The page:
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Tom Hardy, Andy Serkis, and Woody Harrelson revel in Venom: Let There Be Carnage's secrets
Three years ago, Tom Hardy made his grand return to cinematic superhero storytelling in Venom as Eddie Brock and the Symbiote Venom. The movie was big and brash, giving Hardy a chance to show off his take on a character that arguably no one was expecting — to the delight of many. On Oct. 1, Hardy is back for the sequel, Venom: Let There Be Carnage, co-starring with Woody Harrelson as serial killer Cletus Kasady/Carnage, and Michelle Williams returning as Anne Weying. However, Andy Serkis is behind the camera for this adventure, documenting the dynamic between Eddie and his Symbiote who has a lot to say.
SYFY WIRE connected with the trio to find out how that post-credits sequence featuring Harrelson at the end of Venom turned into a 90-minute sequel pitting the two Symbiotes, and their hosts, against one another for a battle royale.
Creative Symbiosis and Setting the Tone
Tom Hardy, Co-writer & "Eddie Brock"/"Venom": We wanted to do more with [the sequel] and introduce more characters — but carefully and spend time with them — and bring it in under 90 minutes so it's a ride and a thrill. It's quite an exacting bit of rather boring scheduling and working out as a discipline to it. Holding that whilst also I have a language of [Serkis] as an actor. I have a language of him as a fellow traveler. I trust him to debate as well as for him to go, "Hey, Tommy, try this or maybe that," or, "Yeah, that's on," or "That could be this better." There's an innate trust there. He's treading the path and held the ground. The studio felt that way and so did [writer Kelly Marcel]. It was a wonderful cauldron of cool ingredients to play in, and have a safe space whilst also turning in an ambitious and, what I think, a wonderful sequel to what was already a really enjoyable first film for me. I think we pushed it a little bit further on.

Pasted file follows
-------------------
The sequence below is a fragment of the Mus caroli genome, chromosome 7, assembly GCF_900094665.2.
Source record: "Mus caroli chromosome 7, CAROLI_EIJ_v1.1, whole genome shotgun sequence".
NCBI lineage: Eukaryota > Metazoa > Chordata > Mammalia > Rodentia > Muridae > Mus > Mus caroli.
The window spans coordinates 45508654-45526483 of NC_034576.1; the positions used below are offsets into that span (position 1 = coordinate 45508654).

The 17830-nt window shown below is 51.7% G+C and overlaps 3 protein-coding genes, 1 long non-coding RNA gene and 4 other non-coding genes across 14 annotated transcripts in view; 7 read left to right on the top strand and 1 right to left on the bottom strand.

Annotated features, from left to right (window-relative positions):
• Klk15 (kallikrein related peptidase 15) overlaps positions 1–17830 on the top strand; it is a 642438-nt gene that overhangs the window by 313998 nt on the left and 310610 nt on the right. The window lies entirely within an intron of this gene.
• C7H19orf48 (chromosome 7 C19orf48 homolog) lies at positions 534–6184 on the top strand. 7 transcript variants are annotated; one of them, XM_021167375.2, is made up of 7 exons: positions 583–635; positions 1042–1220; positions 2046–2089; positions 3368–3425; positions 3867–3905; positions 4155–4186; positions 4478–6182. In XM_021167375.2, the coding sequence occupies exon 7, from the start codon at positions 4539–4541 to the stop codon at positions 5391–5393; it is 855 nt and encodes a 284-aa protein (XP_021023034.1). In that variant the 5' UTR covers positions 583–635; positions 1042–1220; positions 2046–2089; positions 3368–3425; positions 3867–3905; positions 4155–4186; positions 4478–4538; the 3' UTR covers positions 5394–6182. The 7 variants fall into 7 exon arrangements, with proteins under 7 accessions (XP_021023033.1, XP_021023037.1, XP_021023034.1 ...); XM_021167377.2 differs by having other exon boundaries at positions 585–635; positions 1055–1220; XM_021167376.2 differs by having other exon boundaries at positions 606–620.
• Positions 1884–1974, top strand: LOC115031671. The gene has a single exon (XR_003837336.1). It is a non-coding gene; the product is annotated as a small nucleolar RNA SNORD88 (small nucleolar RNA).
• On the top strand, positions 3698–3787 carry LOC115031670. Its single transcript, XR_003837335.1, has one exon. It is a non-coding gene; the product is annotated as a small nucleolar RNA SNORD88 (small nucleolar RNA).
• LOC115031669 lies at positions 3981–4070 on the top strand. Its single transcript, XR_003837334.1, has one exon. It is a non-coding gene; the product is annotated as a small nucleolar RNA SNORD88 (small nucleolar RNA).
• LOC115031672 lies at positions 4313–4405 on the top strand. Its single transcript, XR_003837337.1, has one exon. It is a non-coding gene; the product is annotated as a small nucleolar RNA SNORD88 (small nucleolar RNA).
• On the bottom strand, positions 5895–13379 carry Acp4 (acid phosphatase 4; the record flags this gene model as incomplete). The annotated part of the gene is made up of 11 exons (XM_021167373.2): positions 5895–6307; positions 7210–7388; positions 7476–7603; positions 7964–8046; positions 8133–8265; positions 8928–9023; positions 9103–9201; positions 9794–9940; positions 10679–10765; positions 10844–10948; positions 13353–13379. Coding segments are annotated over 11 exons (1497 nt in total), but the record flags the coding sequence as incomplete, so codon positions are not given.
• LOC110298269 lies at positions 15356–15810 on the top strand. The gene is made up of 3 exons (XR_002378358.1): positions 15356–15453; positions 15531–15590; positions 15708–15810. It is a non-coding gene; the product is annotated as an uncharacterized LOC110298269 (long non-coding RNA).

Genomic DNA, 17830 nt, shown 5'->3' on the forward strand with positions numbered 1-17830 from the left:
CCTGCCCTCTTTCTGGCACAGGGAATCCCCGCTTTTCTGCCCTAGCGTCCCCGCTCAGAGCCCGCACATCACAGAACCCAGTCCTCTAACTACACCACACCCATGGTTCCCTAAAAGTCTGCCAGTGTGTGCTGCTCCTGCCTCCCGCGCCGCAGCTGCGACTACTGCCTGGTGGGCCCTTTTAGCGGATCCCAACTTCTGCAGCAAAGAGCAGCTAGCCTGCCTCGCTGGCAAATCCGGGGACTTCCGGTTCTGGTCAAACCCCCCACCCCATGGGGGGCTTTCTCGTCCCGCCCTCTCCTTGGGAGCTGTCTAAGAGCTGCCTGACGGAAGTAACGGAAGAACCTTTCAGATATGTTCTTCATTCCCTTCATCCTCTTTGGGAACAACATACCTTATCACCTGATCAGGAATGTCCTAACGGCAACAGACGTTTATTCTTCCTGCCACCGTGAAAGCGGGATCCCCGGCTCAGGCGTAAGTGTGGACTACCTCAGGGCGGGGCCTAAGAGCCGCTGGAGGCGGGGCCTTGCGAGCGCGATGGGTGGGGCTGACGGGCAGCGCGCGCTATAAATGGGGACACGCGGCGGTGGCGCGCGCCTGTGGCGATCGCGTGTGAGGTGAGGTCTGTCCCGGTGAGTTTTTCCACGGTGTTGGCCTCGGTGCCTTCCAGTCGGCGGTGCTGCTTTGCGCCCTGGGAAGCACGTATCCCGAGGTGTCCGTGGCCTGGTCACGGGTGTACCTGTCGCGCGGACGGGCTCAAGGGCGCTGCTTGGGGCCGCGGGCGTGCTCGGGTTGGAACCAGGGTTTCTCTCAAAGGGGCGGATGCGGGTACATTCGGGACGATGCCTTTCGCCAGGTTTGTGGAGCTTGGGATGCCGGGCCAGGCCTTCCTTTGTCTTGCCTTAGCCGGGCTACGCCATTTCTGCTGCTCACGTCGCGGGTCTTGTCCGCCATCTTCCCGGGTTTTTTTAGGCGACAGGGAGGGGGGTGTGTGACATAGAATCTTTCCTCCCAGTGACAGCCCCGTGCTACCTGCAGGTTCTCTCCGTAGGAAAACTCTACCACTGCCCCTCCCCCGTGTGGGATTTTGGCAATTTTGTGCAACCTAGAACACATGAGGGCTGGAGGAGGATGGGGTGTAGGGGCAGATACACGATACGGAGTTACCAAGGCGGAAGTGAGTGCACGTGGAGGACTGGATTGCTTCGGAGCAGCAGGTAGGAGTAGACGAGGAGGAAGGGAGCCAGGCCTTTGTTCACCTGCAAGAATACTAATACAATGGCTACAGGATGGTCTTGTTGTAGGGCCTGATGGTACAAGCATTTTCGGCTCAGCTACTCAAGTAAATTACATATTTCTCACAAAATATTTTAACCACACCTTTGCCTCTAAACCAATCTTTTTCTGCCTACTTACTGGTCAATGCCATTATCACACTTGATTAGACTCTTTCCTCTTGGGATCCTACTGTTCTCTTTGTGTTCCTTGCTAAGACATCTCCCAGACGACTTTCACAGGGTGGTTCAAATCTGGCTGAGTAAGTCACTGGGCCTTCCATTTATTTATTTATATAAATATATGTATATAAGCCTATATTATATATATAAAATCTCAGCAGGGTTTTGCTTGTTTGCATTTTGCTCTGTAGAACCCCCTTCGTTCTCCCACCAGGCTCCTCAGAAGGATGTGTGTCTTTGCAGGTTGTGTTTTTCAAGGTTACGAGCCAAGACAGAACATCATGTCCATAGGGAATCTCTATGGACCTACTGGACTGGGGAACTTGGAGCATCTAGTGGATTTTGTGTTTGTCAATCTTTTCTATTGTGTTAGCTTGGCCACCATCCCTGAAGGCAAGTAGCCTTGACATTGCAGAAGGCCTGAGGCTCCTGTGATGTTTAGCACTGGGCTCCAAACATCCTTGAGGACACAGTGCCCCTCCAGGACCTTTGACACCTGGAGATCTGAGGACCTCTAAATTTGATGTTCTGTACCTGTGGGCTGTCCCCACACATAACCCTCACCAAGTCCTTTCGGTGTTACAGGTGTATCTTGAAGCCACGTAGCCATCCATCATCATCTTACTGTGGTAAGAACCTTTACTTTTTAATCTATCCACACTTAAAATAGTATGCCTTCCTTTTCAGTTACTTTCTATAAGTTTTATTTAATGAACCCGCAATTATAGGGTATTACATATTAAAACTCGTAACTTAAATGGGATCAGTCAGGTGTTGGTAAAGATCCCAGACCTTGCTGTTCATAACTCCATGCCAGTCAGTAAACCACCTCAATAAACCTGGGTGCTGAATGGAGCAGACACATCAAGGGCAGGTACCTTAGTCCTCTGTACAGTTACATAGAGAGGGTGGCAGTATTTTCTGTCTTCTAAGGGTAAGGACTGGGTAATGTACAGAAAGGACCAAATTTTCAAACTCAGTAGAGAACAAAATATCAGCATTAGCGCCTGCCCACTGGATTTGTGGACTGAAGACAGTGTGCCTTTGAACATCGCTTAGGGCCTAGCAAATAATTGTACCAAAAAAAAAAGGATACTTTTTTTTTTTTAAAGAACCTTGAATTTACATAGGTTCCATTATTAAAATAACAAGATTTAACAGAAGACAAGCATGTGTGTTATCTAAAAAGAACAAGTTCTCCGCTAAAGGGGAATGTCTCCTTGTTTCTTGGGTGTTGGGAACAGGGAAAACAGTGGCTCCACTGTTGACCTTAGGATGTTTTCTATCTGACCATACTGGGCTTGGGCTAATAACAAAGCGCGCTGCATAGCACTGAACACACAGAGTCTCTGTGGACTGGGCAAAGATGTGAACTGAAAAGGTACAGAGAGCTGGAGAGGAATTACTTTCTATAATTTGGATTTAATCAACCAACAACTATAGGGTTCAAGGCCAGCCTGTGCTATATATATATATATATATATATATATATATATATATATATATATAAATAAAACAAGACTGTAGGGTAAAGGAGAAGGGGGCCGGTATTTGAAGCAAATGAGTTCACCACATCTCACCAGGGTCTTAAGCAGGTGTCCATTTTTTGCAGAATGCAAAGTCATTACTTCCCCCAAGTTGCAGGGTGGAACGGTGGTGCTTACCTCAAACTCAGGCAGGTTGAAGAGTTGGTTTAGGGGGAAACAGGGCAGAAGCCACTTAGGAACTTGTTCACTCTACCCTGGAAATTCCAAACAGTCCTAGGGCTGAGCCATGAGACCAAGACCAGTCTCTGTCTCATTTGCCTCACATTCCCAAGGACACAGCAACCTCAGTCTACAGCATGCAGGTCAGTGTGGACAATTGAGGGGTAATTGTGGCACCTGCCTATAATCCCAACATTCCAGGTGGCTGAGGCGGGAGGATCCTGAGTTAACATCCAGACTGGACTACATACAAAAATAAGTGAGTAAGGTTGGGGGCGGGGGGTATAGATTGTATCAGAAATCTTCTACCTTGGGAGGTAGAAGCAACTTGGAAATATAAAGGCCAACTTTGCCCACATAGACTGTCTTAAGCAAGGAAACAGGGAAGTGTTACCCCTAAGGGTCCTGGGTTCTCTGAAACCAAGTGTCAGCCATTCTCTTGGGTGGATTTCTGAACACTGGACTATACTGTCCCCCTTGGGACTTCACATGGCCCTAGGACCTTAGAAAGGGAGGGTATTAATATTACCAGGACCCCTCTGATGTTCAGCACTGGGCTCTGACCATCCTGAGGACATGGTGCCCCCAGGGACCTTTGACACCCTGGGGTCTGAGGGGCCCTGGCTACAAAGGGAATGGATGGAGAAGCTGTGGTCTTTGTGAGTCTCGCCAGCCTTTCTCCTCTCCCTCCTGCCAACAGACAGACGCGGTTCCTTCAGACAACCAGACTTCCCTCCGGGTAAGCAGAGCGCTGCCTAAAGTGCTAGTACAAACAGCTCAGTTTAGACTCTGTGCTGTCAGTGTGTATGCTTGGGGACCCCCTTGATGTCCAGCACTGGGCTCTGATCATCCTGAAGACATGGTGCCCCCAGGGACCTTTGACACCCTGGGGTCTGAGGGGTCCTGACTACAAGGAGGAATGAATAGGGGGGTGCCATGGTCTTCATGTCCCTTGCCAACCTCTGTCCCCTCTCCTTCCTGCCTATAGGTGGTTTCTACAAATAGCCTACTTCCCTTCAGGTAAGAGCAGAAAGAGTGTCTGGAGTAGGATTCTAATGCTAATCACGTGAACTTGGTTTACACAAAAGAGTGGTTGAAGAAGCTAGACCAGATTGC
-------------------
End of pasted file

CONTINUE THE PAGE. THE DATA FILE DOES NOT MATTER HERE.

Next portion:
Andy Serkis, Director: I had a brilliant touchstone in the first movie with that moment in the lobster tank. It was the thing we all universally agreed that everybody loved. From that, [the challenge was] was how can we have some of that, but keep the relationship bubbling away and growing into an odd couple relationship? They both have their own agendas, they both want different things, they both see life very differently — how it could pan out? To have fun with it, but at the same time always keeping it underpinned with real emotions. And that's the same with all of the characters in the piece. You can bring as much humor as you like but you have to have stakes and care about all of the characters. As soon as you drift too much into one area and forget the other, then you're in a bit of a hiding to nothing so that was the ambition.
Voicing the Monsters